In my few months of meeting transgender children, I talked to parents from many different backgrounds, who had made very different decisions about how to handle their children. Many accepted the “new normalcy” line, and some did not. But they all had one thing in common: in such a loaded situation, with their children’s future at stake, doubt about their choices did not serve them well. In Brandon’s case, for example, doubt would force Tina to consider that if she began letting him dress as a girl, she would be defying the conventions of her small town, and the majority of psychiatric experts, who advise strongly against the practice. It would force her to consider that she would have to begin making serious medical decisions for Brandon in only a couple of years, and that even with the blockers, he would face a lifetime of hormone injections and possibly major surgery. At the conference, Tina struggled with these doubts. But her new friends had already moved past them.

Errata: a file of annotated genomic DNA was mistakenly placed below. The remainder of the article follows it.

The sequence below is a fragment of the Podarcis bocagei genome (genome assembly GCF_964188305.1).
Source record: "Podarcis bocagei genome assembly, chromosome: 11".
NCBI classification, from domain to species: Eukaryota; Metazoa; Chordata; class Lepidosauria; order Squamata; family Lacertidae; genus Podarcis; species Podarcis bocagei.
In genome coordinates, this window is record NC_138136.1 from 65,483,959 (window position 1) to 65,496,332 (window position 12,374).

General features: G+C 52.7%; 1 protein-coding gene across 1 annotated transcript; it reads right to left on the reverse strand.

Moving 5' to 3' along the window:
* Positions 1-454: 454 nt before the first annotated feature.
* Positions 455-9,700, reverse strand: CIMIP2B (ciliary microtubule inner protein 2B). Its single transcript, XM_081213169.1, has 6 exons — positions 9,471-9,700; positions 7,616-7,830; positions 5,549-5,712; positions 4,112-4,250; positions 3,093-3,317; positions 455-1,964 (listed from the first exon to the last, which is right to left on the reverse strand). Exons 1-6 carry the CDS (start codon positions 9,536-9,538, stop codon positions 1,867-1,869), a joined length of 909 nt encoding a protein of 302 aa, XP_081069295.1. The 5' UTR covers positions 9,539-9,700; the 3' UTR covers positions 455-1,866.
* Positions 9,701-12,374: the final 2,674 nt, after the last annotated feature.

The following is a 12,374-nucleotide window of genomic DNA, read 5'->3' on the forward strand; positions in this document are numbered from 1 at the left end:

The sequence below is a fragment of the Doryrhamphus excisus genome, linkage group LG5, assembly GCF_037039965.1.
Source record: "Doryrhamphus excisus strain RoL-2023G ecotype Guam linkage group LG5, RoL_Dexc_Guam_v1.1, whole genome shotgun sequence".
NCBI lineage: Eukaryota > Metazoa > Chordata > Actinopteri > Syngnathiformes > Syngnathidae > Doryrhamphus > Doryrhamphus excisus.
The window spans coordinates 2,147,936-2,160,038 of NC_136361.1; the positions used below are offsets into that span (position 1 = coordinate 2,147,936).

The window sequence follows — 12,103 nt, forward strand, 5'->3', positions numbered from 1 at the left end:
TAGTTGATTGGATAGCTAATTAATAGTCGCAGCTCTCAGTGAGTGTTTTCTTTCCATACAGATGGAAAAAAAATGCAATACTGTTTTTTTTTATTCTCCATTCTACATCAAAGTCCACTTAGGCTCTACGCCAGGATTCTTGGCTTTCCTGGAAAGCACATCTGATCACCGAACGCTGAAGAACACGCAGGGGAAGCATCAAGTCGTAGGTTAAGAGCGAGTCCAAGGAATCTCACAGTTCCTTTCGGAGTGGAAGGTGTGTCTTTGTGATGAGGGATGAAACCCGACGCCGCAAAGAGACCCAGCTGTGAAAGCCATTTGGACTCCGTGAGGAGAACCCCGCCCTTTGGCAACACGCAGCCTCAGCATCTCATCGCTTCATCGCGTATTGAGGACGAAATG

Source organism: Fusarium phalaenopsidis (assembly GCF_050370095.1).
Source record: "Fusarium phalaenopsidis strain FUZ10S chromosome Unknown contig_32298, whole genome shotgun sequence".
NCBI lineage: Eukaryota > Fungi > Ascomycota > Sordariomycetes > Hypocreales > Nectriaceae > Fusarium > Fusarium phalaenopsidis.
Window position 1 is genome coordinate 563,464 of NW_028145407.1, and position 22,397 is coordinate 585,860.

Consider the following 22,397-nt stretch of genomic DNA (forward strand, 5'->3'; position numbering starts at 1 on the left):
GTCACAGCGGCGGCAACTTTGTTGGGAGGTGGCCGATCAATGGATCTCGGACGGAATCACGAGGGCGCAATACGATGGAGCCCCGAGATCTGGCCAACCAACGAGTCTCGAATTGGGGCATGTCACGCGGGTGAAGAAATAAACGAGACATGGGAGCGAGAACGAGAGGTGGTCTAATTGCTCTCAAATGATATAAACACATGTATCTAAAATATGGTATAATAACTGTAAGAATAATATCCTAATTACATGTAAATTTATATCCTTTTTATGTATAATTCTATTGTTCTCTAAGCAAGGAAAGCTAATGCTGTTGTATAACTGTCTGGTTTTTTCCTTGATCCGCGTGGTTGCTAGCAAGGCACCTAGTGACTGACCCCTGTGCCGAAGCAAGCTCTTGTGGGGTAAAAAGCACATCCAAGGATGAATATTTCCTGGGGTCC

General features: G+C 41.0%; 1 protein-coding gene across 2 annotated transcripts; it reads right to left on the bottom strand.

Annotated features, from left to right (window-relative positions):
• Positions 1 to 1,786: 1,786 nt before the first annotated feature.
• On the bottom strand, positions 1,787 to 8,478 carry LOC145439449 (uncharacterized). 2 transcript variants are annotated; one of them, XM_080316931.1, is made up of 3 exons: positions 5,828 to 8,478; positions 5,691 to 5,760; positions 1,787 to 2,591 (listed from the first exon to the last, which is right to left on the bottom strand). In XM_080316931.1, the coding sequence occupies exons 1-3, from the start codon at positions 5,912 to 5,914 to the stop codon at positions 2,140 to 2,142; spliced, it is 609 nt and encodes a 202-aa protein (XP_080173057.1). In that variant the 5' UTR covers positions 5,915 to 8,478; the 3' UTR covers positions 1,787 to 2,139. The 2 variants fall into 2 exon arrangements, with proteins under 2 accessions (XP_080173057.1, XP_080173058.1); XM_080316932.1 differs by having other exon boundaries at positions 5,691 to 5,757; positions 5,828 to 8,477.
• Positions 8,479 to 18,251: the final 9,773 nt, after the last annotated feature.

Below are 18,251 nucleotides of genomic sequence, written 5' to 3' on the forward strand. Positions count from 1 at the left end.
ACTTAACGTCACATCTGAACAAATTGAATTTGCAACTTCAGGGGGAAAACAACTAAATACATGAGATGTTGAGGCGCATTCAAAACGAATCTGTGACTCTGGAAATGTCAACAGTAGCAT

“Yeah, it is fixable,” piped up another mom, who’d been on the 20/20 special. “We call it the disorder we cured with a skirt.”
Saturday, November 15, 2008
Girls Will Be Boys And Boys Will Be Girls
In this thoughtful, even-handed essay, The Atlantic's Hanna Rosin leads us through the heart-wrenching mine field of gender dysphoria in kids.